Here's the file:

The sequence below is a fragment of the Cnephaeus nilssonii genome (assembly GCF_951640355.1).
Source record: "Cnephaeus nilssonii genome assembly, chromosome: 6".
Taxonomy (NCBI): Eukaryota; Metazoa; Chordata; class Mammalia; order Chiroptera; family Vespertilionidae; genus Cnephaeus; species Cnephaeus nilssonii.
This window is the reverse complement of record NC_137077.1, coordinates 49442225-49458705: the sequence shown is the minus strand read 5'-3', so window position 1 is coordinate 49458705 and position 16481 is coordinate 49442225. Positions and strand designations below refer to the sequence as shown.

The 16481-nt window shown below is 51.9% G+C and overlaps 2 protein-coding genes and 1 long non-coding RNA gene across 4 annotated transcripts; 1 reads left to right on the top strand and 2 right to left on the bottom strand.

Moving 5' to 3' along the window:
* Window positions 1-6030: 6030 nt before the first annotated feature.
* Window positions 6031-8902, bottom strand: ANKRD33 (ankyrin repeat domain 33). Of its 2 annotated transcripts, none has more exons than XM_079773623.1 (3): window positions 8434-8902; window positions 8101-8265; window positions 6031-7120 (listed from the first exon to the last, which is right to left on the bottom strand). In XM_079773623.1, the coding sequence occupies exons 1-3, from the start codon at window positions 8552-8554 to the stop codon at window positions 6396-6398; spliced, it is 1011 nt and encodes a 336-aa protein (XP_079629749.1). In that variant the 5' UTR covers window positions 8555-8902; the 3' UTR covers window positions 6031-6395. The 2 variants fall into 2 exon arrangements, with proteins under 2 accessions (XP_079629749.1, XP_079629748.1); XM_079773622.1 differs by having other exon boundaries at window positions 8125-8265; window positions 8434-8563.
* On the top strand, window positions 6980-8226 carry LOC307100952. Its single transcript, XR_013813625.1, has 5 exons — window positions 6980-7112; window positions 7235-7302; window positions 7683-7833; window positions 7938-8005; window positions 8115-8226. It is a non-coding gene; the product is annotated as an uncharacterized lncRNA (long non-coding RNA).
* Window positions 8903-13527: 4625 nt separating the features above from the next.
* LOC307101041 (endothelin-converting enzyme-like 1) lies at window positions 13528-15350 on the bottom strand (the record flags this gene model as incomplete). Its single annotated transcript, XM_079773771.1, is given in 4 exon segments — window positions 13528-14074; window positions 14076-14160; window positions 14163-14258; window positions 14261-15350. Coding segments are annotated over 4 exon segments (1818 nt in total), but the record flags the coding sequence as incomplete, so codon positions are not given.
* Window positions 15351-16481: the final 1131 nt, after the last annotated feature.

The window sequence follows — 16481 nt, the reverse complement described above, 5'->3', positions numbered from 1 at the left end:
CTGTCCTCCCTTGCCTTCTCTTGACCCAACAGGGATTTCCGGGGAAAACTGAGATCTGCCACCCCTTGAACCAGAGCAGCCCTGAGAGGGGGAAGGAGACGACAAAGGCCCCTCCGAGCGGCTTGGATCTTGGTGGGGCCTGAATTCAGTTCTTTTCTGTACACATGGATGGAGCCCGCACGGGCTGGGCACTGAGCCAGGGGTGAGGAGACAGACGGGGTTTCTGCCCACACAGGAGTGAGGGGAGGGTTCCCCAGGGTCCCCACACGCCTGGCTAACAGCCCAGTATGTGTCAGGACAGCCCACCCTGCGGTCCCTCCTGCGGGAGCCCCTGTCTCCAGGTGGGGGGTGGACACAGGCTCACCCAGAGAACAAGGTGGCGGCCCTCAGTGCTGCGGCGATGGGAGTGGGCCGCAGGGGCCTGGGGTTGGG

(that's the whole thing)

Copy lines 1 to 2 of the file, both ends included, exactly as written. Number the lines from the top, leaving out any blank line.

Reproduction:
The sequence below is a fragment of the Cnephaeus nilssonii genome (assembly GCF_951640355.1).
Source record: "Cnephaeus nilssonii genome assembly, chromosome: 6".